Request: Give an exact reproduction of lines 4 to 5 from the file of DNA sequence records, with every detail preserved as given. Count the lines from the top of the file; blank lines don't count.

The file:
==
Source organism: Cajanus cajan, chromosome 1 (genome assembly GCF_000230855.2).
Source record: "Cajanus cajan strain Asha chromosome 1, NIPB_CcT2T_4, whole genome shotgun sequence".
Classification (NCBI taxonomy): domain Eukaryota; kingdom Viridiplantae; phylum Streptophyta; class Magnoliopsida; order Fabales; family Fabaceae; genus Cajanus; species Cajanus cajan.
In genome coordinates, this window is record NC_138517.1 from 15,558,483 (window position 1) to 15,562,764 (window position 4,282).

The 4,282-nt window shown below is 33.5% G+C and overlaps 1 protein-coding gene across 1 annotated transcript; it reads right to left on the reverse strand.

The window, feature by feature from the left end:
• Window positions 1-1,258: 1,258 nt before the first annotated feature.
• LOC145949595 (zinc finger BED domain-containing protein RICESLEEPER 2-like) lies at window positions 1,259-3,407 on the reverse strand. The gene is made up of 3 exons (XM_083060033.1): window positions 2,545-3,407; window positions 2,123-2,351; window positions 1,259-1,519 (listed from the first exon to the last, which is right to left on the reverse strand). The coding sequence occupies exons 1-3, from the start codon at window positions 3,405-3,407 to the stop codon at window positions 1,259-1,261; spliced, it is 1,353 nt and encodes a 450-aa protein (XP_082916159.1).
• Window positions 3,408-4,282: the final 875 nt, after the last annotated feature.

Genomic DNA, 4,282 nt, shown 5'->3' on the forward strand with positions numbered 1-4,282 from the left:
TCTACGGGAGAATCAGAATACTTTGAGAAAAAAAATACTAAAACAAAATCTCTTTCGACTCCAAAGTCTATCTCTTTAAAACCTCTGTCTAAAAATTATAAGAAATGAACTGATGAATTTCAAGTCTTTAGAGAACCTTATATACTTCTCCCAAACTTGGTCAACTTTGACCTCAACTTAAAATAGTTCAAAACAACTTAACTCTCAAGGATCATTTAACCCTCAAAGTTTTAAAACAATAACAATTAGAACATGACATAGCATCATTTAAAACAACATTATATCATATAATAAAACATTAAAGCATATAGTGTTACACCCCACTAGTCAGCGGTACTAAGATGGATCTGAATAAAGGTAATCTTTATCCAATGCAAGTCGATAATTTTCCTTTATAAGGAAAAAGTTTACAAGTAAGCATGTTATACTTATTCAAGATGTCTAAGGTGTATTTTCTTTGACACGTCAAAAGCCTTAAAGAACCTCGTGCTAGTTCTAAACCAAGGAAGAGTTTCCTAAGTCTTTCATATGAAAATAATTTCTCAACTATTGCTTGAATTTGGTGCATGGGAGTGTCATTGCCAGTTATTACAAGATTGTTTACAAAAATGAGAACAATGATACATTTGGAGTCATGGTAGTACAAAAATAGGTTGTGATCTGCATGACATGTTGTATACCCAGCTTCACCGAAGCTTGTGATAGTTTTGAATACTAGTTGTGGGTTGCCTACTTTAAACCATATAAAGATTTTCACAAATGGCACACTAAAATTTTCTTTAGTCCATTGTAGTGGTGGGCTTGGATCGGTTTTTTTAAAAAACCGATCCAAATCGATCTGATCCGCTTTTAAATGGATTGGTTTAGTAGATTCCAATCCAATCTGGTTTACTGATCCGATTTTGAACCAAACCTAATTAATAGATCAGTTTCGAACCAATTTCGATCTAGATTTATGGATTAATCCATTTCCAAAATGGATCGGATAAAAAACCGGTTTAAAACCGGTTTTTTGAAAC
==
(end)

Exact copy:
In genome coordinates, this window is record NC_138517.1 from 15,558,483 (window position 1) to 15,562,764 (window position 4,282).

The 4,282-nt window shown below is 33.5% G+C and overlaps 1 protein-coding gene across 1 annotated transcript; it reads right to left on the reverse strand.